Back to the Porsche factory, we parked in the lot designated to us and then walked over to their special 5th floor restaurant overlooking the Porsche intersection.  We could see the factory, the museum and the dealership as we ate.  And finally, we went to start our factory tour.


Lunch with Porsche

No photographs are allowed in the Porsche factory, and we had to give up all our smartphones before we could go on the tour.  We had a small group for the English-speaking tour.  Besides us, there were 5 others on the tour.  One couple had just come back from a 7000km road trip with their new Porsche and one of the others had connections to Rice as his daughter goes there as did his wife.

The factory tour was amazing!  I love assembly lines, efficiency, and factories.  One of the most unique aspects of this assembly line was that the building was several stories high and so the cars had to move on an automated elevator between levels in order to move through the assembly line.  This was probably the least efficient aspect of the factory and cannot be changed because there is so little land here for Porsche.  About 200 cars are made in this factory each day and then are shipped out around the world.  The cars come through the line with the models all mixed.  You might have a Boxster, then a Carrera, then a Panamera, and a 911, etc.  Also, each car assembly came down the line toting a cart with all its parts on it.  Since each car could have 150 different options, it is faster for there to be a cart of parts specific to that vehicle rather than a slew of parts next to each station. 

The parts are all gathered in a separate building.  Someone receives the Porsche order and then goes “shopping” for all the parts for that car.  In the aisle of parts, there is a green light that lights up next to each part that corresponds to the car they are working on.  Then as the technician takes the part out of the bin, the part gets scanned leaving the bin and double checked that it is the right part.  This way inventory is always up to date, and there is a checking process for each car’s parts.  It was amazing.  Once a technician has 3 carts of parts lined up, a robotic car comes and takes the carts away.  These robotic cars are amazing.  They are not on a specific track, but talk to all the other cars around it to navigate around.  Cars with full parts will be given the right of way, and they even had turn signals to tell where they are going.  Amazing!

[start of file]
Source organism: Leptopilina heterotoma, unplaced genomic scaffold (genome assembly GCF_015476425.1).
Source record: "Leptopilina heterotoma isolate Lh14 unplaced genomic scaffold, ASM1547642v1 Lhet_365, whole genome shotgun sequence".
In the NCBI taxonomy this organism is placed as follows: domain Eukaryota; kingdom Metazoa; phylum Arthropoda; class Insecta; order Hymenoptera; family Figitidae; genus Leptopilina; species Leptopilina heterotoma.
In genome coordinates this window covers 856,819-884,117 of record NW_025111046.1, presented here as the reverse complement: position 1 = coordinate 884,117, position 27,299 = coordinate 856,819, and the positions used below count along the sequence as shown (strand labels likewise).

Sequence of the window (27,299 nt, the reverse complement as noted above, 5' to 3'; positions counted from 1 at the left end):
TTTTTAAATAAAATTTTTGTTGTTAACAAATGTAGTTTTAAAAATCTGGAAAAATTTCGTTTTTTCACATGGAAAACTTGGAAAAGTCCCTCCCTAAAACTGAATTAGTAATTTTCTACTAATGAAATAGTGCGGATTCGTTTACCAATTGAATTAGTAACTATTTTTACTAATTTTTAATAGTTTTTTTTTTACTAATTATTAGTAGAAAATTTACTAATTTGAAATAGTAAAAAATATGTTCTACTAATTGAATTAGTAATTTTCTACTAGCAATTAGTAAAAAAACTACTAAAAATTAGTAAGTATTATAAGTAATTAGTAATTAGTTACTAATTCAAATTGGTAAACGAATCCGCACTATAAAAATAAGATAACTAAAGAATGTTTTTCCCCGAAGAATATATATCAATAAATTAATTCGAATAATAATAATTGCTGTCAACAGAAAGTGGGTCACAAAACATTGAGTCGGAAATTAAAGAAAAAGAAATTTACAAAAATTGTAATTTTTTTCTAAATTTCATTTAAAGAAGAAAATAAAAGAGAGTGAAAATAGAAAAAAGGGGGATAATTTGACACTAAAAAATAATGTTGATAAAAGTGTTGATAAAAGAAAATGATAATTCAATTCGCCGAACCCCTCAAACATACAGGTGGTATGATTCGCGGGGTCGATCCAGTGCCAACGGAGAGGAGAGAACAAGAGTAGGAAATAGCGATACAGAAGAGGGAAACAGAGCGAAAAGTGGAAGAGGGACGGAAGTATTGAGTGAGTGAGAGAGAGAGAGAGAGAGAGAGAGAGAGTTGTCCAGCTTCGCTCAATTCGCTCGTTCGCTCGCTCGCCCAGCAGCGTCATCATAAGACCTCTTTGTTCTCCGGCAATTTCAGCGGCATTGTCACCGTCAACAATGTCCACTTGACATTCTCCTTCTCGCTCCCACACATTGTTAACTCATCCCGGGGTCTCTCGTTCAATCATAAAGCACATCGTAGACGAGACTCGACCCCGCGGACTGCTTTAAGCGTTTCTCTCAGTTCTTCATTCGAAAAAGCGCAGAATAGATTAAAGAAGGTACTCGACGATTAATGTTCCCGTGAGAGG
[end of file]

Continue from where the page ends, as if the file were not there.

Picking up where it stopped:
Back in the assembly factory, there are robotic cars that drive around on a black track on the floor and will take parts to workers, or other supplies, or just in general haul things around.  I could have stayed in the factory all day to watch how everything worked.  Most assembly stations were manned by people and only a handful had automated robots to do the work.  The windshield attachment was one station that was completely automated by a robot.  One robot scanned the coming car frame for exact measurements, while another robot picked up the windshield and applied the glue.  The first robot talked to the second robot and then the second robot applied the windshield in the exact right location.